Want to master the art of stir-frying? If so, you’ll need a wok. Learn what makes the best woks stand out from the rest and see our picks for the new best wok available for sale.
What You Should Look for in a Wok
There are so many different kinds of wok out there. Non-stick woks, stainless steel woks, carbon-steel woks, cast iron wors, and even electric woks are commonly used in wok cooking. However, as you can tell from our reviews, not all woks are the same and don’t produce food the same. Some are just better than others and while there are dozens, if not hundreds, of options out there, only a few hit all the right points. Here are the features we considered when selecting the best cooking woks on the market:
All woks should be round with steep sides and traditional woks also have a rounded bottom. However, this rounded bottom isn’t ideal for most modern stoves, particularly those with a flat ceramic cooktop. A simple wok ring can solve this problem, but if you don’t want to purchase additional equipment or simply want a wok that woks with your stove the way you have it set up now, you can choose a flat-bottom wok.
In theory, flat-bottom woks don’t offer the exact same stir-frying facility as a round-bottom wok, but if you choose a model with the right design, this shouldn’t be a concern.
Stainless steel isn’t a great material for a wok—it isn’t naturally non-stick and that can cause some serious problems (and require the use of a lot of oil) for effective wok cooking. Plus, stainless steel tends to be quite heavy, which makes it less than ideal for the active tossing cooking style associated with this type of cooking tool.
This means that cast iron and carbon steel are the two best materials for a wok. Cast iron is the classic choice for a traditional wok and carbon steel is a modern material that you should consider if you want the lightest, sturdiest wok you can find. Though cast iron is a reliable cooking material with excellent non-stick properties, it’s sturdiest when it’s thick and thickness leads to heaviness, which is, again, not what you should get from a wok. Still, it’s worth considering so we’ll discuss a cast iron option below for you to try out.
Tossing and jiggling are vital for keeping food moving in the wok so it doesn’t burn. This is the heart and soul of stir frying—you have to be able to hold onto the wok and move it around as you cook. This means your wok should have a long, heatproof handle made of a material such as wood or cool-touch plastic. Ideally, the wok will have another, short handle, also made of a heatproof material, opposite from the long handle so you can easily lift and carry it.
Best Wok Reviews
Joyce Chen 22-0060
Made from uncoated carbon steel, this flat-bottom wok hits all the points we outlined above, featuring heatproof plastic handles, including a large stirring handle, plus a lightweight construction and high, sloping sides that will make it easy to dance your ingredients around in the pan. The 14-inch size is just right for active stir-frying and the pan slopes gently to its flat bottom so you get as much of that valuable curved side surface area as possible as you cook.
When purchased brand new, this Joyce Chen Pro Chef carbon steel wok arrives with a protective coating you must remove, after which you’ll season the pan using heat and oil. This seasoning forms a natural non-stick coating from polymerized fats. Though you should be careful to avoid removing this non-stick seasoning, the myth that you can’t clean seasoned metal isn’t accurate. Avoid heavy abrasives and don’t stick it in the dishwasher. Other than that, you’ll be able to wash with dish soap and water as normal, making upkeep simple and easy.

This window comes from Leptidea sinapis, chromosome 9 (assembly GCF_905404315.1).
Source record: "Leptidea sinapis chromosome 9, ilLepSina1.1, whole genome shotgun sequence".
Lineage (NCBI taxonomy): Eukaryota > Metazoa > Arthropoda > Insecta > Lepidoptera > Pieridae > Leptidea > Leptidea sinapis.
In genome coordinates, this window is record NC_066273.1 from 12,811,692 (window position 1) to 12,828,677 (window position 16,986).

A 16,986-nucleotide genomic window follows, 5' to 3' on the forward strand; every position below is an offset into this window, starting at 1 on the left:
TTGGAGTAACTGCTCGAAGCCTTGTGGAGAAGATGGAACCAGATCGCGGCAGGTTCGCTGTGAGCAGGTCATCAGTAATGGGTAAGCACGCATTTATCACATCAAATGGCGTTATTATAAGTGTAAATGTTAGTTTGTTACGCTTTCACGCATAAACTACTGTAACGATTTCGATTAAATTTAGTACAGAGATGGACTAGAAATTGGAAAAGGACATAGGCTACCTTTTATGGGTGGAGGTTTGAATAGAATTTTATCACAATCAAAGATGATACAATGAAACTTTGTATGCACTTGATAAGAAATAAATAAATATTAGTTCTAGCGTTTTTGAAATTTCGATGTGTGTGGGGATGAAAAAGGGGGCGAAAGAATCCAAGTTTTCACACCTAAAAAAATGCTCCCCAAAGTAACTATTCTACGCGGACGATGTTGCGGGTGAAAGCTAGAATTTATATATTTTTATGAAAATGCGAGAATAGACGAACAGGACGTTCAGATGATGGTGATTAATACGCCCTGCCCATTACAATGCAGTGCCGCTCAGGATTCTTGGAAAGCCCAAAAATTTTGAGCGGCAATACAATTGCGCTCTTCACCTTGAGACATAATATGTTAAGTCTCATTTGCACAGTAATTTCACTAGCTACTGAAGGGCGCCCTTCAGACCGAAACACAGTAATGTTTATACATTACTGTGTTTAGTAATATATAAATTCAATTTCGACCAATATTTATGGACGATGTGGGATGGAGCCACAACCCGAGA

This cast iron wok breaks one of the rules we outlined above—it doesn’t have a long handle for stirring and its two side handles are made from the same heat-conductive cast iron as the rest of the pan. However, Lodge, one of the most trusted names in cast iron cookware, clearly had their heads on straight when they designed this wok. It’s not intended for lifting and stirring—it’s too heavy for that. This means that the handle would be moot even if it was there, so if you tend to prefer to move your arms and your body as you stir-fry rather than moving the pan, this one’s a good choice for you.
The Lodge P14W3 cast iron wok has a flat bottom, but that flat bottom is more like a built-in pedestal for a round-bottom wok. This means you can set the pan flat on your stove without wobbling, but the actual bottom of the wok itself is perfectly rounded. This is smart design and, though the bottom foot is pretty small, it might take a while for this wok to become perfectly heated, meaning it’s a good solution to a common issue and a great compromise for those who insist on cast iron cookware.
Additionally, this one’s pre-seasoned, which is ultra convenient for those who don’t want to worry about adding their own nonstick coating. Just make sure you have two pot holders on hand to grab the handles on either side of the wok so you don’t burn yourself.
Joyce Chen 23-001
Described as a lightweight cast iron option, this Joyce Chen wok also features a flat bottom with generously curved sides. This wok is a fantastic choice for anyone who wants to balance classic wok design with the demands of a modern kitchen. Pre-seasoned and ready for action after a quick wash, this wok isn’t as good as either of the options listed above.
However, if you want a combination of the two, this is the wok for you. Some customers have complained that the pre-seasoning flakes off so you may need to be careful with how you wash the pan. Treat it like you would a self-seasoned cast iron pan by avoiding heavy abrasive cleaners (no steel wool allowed) and be sure to add a light coating of vegetable oil after each use so you can maintain and build upon the existing seasoning.